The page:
Jobs, Salaries and Career after Masters in Special Education and Teaching - Updated 2020

2018 median Pay for Special Education and Teaching

The median annual wage for special education teachers was $59,780 in May 2018.


Pay

They may travel to these locations. Some teachers work with infants and toddlers at the child’s home. They also teach the child’s parents methods and ways to help the child develop skills. Helping students with disabilities can be highly rewarding. It also can be quite stressful—emotionally demanding and physically draining. Work Schedules Special education teachers typically work during school hours. They also use that time to grade papers, update students’ records, and prepare lessons.



Best paying jobs for Education


Number of Jobs for Special Education and Teaching

Number of Jobs in 2018 was 439,300


Education required

Bachelor's degree


Job Outlook for Special Education and Teaching

Overall employment of special education teachers is projected to grow 8 percent from 2016 to 2026, about as fast as the average for all occupations. School enrollment and the demand for special education services should drive employment growth.


Job description of Special Education and Teaching

Special education teachers work with students who have a wide range of learning, mental, emotional, and physical disabilities. They adapt general education lessons and teach various subjects, such as reading, writing, and math, to students with mild and moderate disabilities. They also teach basic skills, such as literacy and communication techniques, to students with severe disabilities.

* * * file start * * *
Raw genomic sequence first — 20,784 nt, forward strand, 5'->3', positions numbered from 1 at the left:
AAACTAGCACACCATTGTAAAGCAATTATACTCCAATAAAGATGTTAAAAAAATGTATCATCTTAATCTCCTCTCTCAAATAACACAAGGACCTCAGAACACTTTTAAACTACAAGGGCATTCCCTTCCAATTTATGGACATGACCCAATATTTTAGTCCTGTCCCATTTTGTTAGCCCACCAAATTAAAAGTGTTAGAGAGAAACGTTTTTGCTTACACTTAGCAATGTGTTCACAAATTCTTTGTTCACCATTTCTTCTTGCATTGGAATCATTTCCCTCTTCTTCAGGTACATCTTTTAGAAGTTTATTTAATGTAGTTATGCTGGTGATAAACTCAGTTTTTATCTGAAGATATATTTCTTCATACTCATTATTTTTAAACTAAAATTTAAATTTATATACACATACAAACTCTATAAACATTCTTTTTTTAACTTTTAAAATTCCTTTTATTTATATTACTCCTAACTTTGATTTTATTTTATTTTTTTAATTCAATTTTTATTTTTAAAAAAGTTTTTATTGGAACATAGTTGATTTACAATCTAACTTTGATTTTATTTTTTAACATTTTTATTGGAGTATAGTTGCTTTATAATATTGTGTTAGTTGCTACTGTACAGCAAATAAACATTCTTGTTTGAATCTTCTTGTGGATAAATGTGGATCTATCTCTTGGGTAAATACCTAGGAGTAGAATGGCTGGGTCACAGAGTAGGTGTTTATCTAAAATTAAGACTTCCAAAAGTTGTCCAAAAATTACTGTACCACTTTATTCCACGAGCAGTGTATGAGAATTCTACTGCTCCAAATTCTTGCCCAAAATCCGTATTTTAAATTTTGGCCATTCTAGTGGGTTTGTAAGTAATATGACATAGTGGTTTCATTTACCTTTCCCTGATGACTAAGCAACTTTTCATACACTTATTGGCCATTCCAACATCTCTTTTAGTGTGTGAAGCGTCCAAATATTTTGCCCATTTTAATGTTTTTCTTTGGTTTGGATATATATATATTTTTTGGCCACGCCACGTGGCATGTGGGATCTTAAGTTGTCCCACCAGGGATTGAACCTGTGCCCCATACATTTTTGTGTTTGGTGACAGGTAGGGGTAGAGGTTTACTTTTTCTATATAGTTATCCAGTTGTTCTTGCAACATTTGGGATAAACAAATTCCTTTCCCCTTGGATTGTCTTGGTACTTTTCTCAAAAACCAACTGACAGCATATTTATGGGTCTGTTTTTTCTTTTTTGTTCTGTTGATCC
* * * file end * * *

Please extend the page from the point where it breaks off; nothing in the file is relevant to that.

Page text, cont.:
Duties

Special education teachers typically do the following:

  • Assess students’ skills to determine their needs
  • Adapt general lessons to meet the needs of students
  • Develop Individualized Education Programs (IEPs) for each student
  • Plan, organize, and assign activities that are specific to each student’s abilities
  • Teach and mentor students as a class, in small groups, and one-on-one
  • Implement IEPs, assess students’ performance, and track their progress
  • Update IEPs throughout the school year to reflect students’ progress and goals
  • Discuss students’ progress with parents, other teachers, counselors, and administrators
  • Supervise and mentor teacher assistants who work with students with disabilities
  • Prepare and help students transition from grade to grade and for life after graduation

Special education teachers work with general education teachers, counselors, administrators, and parents. Together, they develop IEPs specific to each student’s needs. IEPs outline the goals and services for each student, such as sessions with school psychologists, counselors, and special education teachers. Teachers also meet with parents, administrators, and counselors to discuss updates and changes to the IEPs.

Special education teachers’ duties vary by the type of setting they work in, students’ disabilities, and teachers’ specialties.

Some special education teachers work in classrooms or resource centers that include only students with disabilities. In these settings, teachers plan, adapt, and present lessons to meet each student’s needs. They teach students in small groups or on a one-on-one basis.